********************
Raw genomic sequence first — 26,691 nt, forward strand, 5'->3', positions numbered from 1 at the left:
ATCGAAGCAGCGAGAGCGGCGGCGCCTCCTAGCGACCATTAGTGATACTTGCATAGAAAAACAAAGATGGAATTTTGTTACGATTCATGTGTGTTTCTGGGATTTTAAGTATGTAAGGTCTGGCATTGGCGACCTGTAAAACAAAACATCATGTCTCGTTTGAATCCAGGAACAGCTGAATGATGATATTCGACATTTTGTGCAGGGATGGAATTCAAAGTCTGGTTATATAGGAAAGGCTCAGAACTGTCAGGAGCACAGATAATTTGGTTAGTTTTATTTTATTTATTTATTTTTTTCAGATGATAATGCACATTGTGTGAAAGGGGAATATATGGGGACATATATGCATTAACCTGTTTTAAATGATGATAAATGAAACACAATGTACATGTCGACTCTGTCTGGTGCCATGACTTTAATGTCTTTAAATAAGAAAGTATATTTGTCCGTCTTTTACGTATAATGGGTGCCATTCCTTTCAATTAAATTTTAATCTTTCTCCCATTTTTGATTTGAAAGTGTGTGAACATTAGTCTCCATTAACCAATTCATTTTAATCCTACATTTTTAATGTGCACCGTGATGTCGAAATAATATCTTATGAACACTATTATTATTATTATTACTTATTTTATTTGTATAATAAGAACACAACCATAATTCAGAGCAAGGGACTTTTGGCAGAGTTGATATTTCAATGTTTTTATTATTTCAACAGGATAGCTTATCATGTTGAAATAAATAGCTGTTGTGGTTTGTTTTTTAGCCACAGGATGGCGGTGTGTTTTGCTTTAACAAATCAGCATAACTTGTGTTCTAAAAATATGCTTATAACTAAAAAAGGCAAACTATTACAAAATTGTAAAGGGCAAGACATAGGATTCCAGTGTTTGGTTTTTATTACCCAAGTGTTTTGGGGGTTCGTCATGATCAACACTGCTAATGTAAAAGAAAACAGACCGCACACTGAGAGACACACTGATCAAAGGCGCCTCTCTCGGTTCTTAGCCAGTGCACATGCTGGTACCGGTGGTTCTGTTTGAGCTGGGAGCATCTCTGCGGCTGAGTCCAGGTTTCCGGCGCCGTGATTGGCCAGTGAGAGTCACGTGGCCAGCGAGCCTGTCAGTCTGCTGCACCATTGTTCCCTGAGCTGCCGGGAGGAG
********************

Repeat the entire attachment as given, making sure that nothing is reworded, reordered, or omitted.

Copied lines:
Raw genomic sequence first — 26,691 nt, forward strand, 5'->3', positions numbered from 1 at the left:
ATCGAAGCAGCGAGAGCGGCGGCGCCTCCTAGCGACCATTAGTGATACTTGCATAGAAAAACAAAGATGGAATTTTGTTACGATTCATGTGTGTTTCTGGGATTTTAAGTATGTAAGGTCTGGCATTGGCGACCTGTAAAACAAAACATCATGTCTCGTTTGAATCCAGGAACAGCTGAATGATGATATTCGACATTTTGTGCAGGGATGGAATTCAAAGTCTGGTTATATAGGAAAGGCTCAGAACTGTCAGGAGCACAGATAATTTGGTTAGTTTTATTTTATTTATTTATTTTTTTCAGATGATAATGCACATTGTGTGAAAGGGGAATATATGGGGACATATATGCATTAACCTGTTTTAAATGATGATAAATGAAACACAATGTACATGTCGACTCTGTCTGGTGCCATGACTTTAATGTCTTTAAATAAGAAAGTATATTTGTCCGTCTTTTACGTATAATGGGTGCCATTCCTTTCAATTAAATTTTAATCTTTCTCCCATTTTTGATTTGAAAGTGTGTGAACATTAGTCTCCATTAACCAATTCATTTTAATCCTACATTTTTAATGTGCACCGTGATGTCGAAATAATATCTTATGAACACTATTATTATTATTATTACTTATTTTATTTGTATAATAAGAACACAACCATAATTCAGAGCAAGGGACTTTTGGCAGAGTTGATATTTCAATGTTTTTATTATTTCAACAGGATAGCTTATCATGTTGAAATAAATAGCTGTTGTGGTTTGTTTTTTAGCCACAGGATGGCGGTGTGTTTTGCTTTAACAAATCAGCATAACTTGTGTTCTAAAAATATGCTTATAACTAAAAAAGGCAAACTATTACAAAATTGTAAAGGGCAAGACATAGGATTCCAGTGTTTGGTTTTTATTACCCAAGTGTTTTGGGGGTTCGTCATGATCAACACTGCTAATGTAAAAGAAAACAGACCGCACACTGAGAGACACACTGATCAAAGGCGCCTCTCTCGGTTCTTAGCCAGTGCACATGCTGGTACCGGTGGTTCTGTTTGAGCTGGGAGCATCTCTGCGGCTGAGTCCAGGTTTCCGGCGCCGTGATTGGCCAGTGAGAGTCACGTGGCCAGCGAGCCTGTCAGTCTGCTGCACCATTGTTCCCTGAGCTGCCGGGAGGAG